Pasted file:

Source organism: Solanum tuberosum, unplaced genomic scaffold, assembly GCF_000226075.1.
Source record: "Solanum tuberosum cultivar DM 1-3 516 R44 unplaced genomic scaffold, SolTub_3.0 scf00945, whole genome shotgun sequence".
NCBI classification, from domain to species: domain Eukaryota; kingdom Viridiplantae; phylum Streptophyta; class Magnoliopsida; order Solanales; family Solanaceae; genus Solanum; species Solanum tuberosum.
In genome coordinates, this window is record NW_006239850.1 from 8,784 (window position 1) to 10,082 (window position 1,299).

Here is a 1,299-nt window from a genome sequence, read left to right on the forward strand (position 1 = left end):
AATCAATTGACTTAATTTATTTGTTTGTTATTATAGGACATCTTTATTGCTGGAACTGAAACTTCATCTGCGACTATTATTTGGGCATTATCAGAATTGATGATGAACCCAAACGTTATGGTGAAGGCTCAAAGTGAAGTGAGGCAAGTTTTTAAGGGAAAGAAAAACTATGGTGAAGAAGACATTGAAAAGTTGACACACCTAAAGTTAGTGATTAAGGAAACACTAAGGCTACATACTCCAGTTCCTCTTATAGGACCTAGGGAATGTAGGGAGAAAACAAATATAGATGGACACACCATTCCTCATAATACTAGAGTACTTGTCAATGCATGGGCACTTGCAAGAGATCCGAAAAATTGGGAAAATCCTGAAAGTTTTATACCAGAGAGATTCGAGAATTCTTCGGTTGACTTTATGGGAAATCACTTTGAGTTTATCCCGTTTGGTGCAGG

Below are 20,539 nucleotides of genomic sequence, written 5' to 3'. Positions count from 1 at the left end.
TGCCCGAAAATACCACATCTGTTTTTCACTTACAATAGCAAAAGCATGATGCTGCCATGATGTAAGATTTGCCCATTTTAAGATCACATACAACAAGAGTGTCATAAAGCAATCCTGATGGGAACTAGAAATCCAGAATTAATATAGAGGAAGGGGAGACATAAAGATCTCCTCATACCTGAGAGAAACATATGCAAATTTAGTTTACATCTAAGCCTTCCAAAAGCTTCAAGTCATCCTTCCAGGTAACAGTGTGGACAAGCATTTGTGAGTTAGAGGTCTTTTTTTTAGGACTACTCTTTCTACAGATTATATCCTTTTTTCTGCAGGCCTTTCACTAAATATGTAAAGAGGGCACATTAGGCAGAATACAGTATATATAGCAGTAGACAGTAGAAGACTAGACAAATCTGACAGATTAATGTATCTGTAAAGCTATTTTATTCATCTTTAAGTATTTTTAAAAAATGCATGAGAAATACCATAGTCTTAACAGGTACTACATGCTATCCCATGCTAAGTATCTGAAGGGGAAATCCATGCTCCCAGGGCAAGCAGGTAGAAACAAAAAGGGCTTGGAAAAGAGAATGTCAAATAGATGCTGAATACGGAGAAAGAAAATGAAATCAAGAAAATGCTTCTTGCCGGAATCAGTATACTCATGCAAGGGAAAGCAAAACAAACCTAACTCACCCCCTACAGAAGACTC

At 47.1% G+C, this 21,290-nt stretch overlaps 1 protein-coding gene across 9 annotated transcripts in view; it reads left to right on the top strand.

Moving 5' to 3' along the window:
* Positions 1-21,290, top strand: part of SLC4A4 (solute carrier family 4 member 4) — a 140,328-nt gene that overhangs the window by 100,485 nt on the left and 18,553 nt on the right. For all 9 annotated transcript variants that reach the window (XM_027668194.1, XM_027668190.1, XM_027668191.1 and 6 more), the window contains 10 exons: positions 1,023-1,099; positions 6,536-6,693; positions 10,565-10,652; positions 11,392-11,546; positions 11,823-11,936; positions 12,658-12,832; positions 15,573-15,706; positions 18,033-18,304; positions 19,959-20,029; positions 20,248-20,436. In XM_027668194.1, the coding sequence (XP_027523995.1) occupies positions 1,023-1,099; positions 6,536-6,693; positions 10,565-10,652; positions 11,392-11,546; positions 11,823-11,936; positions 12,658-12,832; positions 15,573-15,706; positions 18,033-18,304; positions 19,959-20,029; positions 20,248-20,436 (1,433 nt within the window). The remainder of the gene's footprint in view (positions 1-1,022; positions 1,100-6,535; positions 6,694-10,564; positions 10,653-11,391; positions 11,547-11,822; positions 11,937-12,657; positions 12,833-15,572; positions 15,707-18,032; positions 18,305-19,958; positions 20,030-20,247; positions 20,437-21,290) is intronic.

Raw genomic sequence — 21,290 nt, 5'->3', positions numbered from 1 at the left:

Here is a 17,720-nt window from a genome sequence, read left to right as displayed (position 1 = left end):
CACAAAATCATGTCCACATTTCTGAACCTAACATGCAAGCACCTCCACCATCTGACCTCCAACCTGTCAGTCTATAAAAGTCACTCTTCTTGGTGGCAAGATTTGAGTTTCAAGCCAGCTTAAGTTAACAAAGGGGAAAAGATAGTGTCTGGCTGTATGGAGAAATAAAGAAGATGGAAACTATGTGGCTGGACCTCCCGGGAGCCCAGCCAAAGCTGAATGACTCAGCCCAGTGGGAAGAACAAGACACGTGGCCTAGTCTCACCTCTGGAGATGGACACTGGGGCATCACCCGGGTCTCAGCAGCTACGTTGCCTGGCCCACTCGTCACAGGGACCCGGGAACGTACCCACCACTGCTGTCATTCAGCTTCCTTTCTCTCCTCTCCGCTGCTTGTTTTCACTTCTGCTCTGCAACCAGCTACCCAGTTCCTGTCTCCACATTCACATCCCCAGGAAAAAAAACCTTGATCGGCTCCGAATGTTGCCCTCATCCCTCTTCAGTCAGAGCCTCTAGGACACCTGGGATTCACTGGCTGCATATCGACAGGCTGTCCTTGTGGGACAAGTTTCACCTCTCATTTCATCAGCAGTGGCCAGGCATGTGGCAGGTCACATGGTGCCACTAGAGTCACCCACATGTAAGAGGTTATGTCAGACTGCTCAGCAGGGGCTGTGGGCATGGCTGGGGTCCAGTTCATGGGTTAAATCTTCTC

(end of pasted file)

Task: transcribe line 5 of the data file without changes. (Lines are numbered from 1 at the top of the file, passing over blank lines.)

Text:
Here is a 1,299-nt window from a genome sequence, read left to right on the forward strand (position 1 = left end):